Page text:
After some significant additions to our battery pricing database (including some ‘recommended retail price’ (RRP) data from manufacturers), average ‘full’ battery system prices (i.e. including inverter) fell to about $1,580 per kilowatt-hour (kWh), with lows sticking around at $870/kWh. Average ‘battery only’ prices came in at just under $1,000/kWh, while lows were around $700.
This month we’ve added a new ‘Are We There Yet?’ Meter to our analysis – this one for ‘battery only’ circumstances. This chart applies to people who are looking to install battery storage as part of a brand new solar system with a hybrid/battery-ready inverter, or for households that have already installed a ‘battery ready’ solar system. Battery systems of this type tend to offer better returns than systems with ‘all-in-one’ battery banks, where a separate (or inbuilt) inverter is also required.
Important note: None of the prices & costs detailed below include the installation of a solar system. For current solar system prices, please visit our Current Solar System Prices page.
You can also instantly compare solar & battery quotes for your area by filling out the form on this page:
Average out-of-pocket battery installation prices – January 2018
The table below displays average, indicative battery installation prices from a range of installers around Australia, most of whom are active in the Solar Choice network. Prices include installation and GST.
Click to enlarge.
Not sure what battery size is right for your home? Check out our Quick Guide to Sizing Residential Solar & Battery Systems
IMPORTANT: Further info, assumptions & explanations (click to expand) ▼
Average, high & low battery installation prices – January 2018
The table below is pretty information-dense, so make sure that you read the footnotes and the text below.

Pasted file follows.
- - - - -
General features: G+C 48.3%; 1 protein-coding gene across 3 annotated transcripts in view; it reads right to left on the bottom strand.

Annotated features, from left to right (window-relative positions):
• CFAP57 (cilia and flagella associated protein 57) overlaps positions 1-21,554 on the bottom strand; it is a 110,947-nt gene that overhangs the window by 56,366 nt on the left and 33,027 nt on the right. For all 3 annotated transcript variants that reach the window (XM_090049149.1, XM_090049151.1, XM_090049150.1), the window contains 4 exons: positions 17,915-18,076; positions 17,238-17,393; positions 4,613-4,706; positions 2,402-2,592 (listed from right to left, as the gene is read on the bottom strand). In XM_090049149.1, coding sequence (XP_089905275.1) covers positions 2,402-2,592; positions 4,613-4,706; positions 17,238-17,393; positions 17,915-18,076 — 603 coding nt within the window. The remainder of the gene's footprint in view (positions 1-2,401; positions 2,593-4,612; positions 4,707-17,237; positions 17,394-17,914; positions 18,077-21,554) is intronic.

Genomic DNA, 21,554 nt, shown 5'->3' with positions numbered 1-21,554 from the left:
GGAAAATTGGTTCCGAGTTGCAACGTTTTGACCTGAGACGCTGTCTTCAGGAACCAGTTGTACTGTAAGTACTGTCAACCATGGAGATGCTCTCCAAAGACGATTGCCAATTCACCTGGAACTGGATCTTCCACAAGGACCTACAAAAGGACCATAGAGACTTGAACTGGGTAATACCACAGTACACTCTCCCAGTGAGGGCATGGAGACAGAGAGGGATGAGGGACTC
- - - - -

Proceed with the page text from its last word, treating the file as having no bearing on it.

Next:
Click to enlarge.
In this table we try to take a holistic approach to representing battery value. When comparing battery systems, people in the industry typically speak in terms of ‘dollars per kilowatt-hour’ ($/kWh) of storage capacity. This is an easy shortcut for discussing battery value (which is why we’ve included it), but doesn’t tell the full story as different batteries can tolerate different levels of use. For example, some batteries may only be charged/discharged (‘cycled’) once daily, while others can by cycled up to 2.7x per day (see: sonnen) without voiding the warranty.
To this end, we’ve also included figures on ‘energy throughput‘. The energy throughput metric gives you an idea of how much you’ll pay for each kWh of energy that you pass through the battery over its lifespan.
We’ve looked at two scenarios:
- If you cycle the battery as many times as its cycle life will allow per day (total cycle life), or
- If you cycle it only once per day (which is the more realistic scenario since most homes will charge their batteries only with the sun and not with the grid – c.f. tariff arbitrage).
As noted in the footnotes of the image above, these figures are highly indicative and are intended to serve as a means of comparison between battery products – they do not take into account battery degradation or efficiency.
The ‘Are we there yet?’ Meter(s)
Despite their growing popularity, the vast majority of the almost 2 million households with solar panels in Australia do not have batteries. As battery technology costs fall, battery storage will become more financially attractive and the number of battery installations will increase.
The ‘Are we there yet?’ Meter (the charts below) gauge the overall attractiveness of home battery storage in Australia – for both households considering a brand new solar-plus-storage system as well as those looking at a possible battery retrofit. We look at the national average & low battery prices for moderately-sized (5kWh & 10kWh) battery systems (not a specific product, but more an amalgamation of various products that we’ve seen) and see how the estimated payback periods stack up against a theoretical ‘ideal’ payback period of 7 years; we see this 7 year mark as being a reasonable marker of the battery market being where it needs to be to make sense for most households (the ‘there’ in ‘are we there yet?’).